1. Do you now or have you ever considered yourself a performance artist?
Only recently have I done a project that I considered “performance art.” It’s a project called “Hot Licks” in which I play saxophone over an audio collage of intros, outros and breakdowns of popular songs. The reason I feel like it qualifies as performance art is 1) I couldn’t think of any other way to categorize it and 2) it is a performance that was invented and structured out of my personal creative practice, rather than socially received modes of performance. I am a guy who likes to sit around at home and play along with recordings that i like on my saxophones or flutes — I pretend that I’m part of all sorts of legendary performances and jerk off about it! Hot Licks attempts to convey that fantasy and that reality. Other than that I just think of myself as a musician, actor, dancer, personality. I think performances are being enacted by everybody, all the time. i’m actually super reserved in person and very risk averse socially, which might be what draws me to performance art.
2. What was the first performance art you ever encountered in your life?
I turned thirteen years old living in downtown New Haven, CT in 1985. It was the golden age of hip hop culture and I was just outside hip hop’s epicenter in New York City. We were break dancing and popping at school and in the neighborhood. The music, the clothes, the style and the dance moves were all brand new and unformed. We saw signs about a break dance competition being held in a hockey rink across the street from our house, and were working on a routine and were going to enter but didn’t get it together in time. We went to the show anyways…we weren’t blown away by anything there, but the idea of competing against the various dance crews did sort of blow my mind, as I remember it. There were all these kids doing dances to the songs we danced to, we weren’t sure where they came from, but they were not from far away. I remember wondering how we would size up on stage…my 11 year old brother and me and whoever we had in our crew at that point. Dancing remains my favorite performance act. What beats walking into a night club anonymously and then the right moment and the right song align, and you suddenly are commanding the dance floor and everyone on it who matters?
3. Do you make distinctions between performance art and other forms of performance, like music?
I do make a distinction, although its a bit messy. When someone does something not normally considered performative and calls it performance, it is apparently performance art. But any willful transcendence of the social norms and codes of performance to achieve honest human communication/artistic expression also seems to qualify as performance. But funny you mention music, because my ideal of being in a band is very close to my ideal of performance art. The ideal band produces a “sound” that synthesizes the talents, limitations and circumstances of a group of people that have found each other and “banded” together for whatever reason. Similarly, a performance artist invents a new mode of performance out of the circumstances of her lived reality, as well as to achieve some aim or claim some ground.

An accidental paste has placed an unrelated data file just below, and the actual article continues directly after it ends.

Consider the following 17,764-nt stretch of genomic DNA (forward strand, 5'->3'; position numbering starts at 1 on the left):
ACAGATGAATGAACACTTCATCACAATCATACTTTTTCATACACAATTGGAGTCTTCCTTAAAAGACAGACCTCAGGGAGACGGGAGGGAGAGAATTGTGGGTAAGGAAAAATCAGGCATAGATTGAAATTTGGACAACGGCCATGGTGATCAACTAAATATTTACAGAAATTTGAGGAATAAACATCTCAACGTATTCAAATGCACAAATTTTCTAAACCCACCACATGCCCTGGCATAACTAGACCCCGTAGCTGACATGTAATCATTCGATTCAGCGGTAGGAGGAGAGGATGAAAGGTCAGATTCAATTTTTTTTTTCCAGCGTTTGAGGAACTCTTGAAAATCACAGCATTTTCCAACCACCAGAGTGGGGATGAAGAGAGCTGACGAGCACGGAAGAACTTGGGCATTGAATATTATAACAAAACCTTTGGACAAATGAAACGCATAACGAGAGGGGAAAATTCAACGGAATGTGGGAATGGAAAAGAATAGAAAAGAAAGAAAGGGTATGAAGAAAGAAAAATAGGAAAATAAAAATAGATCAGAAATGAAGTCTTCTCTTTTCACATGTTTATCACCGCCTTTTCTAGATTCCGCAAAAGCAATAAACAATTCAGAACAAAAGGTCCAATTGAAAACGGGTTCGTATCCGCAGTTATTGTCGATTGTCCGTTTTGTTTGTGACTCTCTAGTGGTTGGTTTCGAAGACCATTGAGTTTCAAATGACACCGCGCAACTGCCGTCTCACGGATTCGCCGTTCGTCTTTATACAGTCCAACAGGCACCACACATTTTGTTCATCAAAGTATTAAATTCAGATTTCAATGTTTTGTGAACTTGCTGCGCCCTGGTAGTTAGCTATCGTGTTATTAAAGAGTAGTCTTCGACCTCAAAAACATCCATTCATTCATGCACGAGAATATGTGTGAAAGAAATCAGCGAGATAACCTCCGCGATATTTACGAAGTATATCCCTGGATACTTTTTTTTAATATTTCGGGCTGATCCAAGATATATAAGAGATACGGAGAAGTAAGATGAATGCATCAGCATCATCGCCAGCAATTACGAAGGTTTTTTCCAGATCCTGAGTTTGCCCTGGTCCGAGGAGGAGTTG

4. What makes a performance successful, in your opinion?
I am not sure that what makes a performance successful for the performer is always the same as what makes a performance successful for the audience member. So many things can contribute to success. Luck, talent and practice do help.
5. Who is your ideal audience?
I like to imagine that there are people anywhere and everywhere that might appreciate my work. I have tried playing saxophone on street corners. When I did it in New York, in a park on the lower eastside, a guy wanted me to play Body & Soul at a wake for his brother or something, but I didn’t really know Body & Soul that well so I refused, but he wanted to pay me money, and he ended up giving me a ride home to Brooklyn and giving me a long speech about how to live that I really didn’t appreciate. Performing is hard work! Other times, girls have lifted up their skirts when I’m performing and showed me their underpants, that seemed pretty ideal!
6. Have you found support for the development and presentation of your work?
I have found support, but I have never looked for financial support from my art practice. For any short comings in my creative life, I fault myself first.
7. Did you have a mentor?
I had a liberal arts education at an elite college, since I was a bit of a nerd in high school and my parents were willing to pay for it. I took several classes with the avant-garde saxophone virtuoso, composer and philosopher Anthony Braxton
and his example influenced me a great deal. But I’m not a great mentee, so I never had a real mentor.
8. What inspires your most recent body of work?
The band LA Fog
was originally formed out of the frustration of being the sax player in so many bands, always being a periferal player. I thought there was a lot of interesting stuff happening in the horn section, and that by stripping away all the other parts of the band, I could explore my instrument better that way. Also I like playing rhythm and repetitive parts.
9. How important is your body to your work?
Sometimes my body is an amazing conduit and sometimes it is an awkward impediment to my purposes in performance. My body assures that I will present a spectacle of “me” along with whatever else I do.
10. Have you been encouraged by recent developments in public discourse around performance art?
It seems appropriate that performance art is gaining prominence recently.
11.What does your family think about your work?
My parents support everything I do as if they were hard-wired that way. Or am I hard-wired to please?
12. What is the relationship between performance art and other media?
Performance art should strive for transcendance, it should reach beyond media, like any other great art.